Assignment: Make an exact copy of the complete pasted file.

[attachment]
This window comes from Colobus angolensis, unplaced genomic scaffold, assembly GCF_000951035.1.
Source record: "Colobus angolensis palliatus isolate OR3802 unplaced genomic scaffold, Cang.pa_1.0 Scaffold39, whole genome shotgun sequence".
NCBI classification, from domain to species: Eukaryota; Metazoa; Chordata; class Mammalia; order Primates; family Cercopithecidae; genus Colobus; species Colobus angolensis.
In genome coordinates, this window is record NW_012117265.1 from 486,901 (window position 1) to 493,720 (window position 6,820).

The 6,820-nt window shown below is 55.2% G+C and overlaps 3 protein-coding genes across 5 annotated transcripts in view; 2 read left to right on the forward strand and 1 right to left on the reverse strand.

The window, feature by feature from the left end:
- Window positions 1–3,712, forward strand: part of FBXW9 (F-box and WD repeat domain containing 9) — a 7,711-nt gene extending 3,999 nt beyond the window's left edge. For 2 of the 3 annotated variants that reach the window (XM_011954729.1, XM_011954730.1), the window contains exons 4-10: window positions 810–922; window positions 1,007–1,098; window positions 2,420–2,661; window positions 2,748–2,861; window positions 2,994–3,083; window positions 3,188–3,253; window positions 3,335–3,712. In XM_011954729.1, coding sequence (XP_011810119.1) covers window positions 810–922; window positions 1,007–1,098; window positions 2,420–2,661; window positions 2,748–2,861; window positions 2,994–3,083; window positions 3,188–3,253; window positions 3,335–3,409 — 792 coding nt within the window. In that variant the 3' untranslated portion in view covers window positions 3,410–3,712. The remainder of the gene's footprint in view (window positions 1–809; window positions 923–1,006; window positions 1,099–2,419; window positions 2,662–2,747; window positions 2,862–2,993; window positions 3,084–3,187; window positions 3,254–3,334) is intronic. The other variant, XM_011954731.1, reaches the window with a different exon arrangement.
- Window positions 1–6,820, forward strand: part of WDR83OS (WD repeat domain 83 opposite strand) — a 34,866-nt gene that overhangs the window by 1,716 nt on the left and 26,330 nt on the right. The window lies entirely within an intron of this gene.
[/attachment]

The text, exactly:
This window comes from Colobus angolensis, unplaced genomic scaffold, assembly GCF_000951035.1.
Source record: "Colobus angolensis palliatus isolate OR3802 unplaced genomic scaffold, Cang.pa_1.0 Scaffold39, whole genome shotgun sequence".
NCBI classification, from domain to species: Eukaryota; Metazoa; Chordata; class Mammalia; order Primates; family Cercopithecidae; genus Colobus; species Colobus angolensis.
In genome coordinates, this window is record NW_012117265.1 from 486,901 (window position 1) to 493,720 (window position 6,820).

The 6,820-nt window shown below is 55.2% G+C and overlaps 3 protein-coding genes across 5 annotated transcripts in view; 2 read left to right on the forward strand and 1 right to left on the reverse strand.

The window, feature by feature from the left end:
- Window positions 1–3,712, forward strand: part of FBXW9 (F-box and WD repeat domain containing 9) — a 7,711-nt gene extending 3,999 nt beyond the window's left edge. For 2 of the 3 annotated variants that reach the window (XM_011954729.1, XM_011954730.1), the window contains exons 4-10: window positions 810–922; window positions 1,007–1,098; window positions 2,420–2,661; window positions 2,748–2,861; window positions 2,994–3,083; window positions 3,188–3,253; window positions 3,335–3,712. In XM_011954729.1, coding sequence (XP_011810119.1) covers window positions 810–922; window positions 1,007–1,098; window positions 2,420–2,661; window positions 2,748–2,861; window positions 2,994–3,083; window positions 3,188–3,253; window positions 3,335–3,409 — 792 coding nt within the window. In that variant the 3' untranslated portion in view covers window positions 3,410–3,712. The remainder of the gene's footprint in view (window positions 1–809; window positions 923–1,006; window positions 1,099–2,419; window positions 2,662–2,747; window positions 2,862–2,993; window positions 3,084–3,187; window positions 3,254–3,334) is intronic. The other variant, XM_011954731.1, reaches the window with a different exon arrangement.
- Window positions 1–6,820, forward strand: part of WDR83OS (WD repeat domain 83 opposite strand) — a 34,866-nt gene that overhangs the window by 1,716 nt on the left and 26,330 nt on the right. The window lies entirely within an intron of this gene.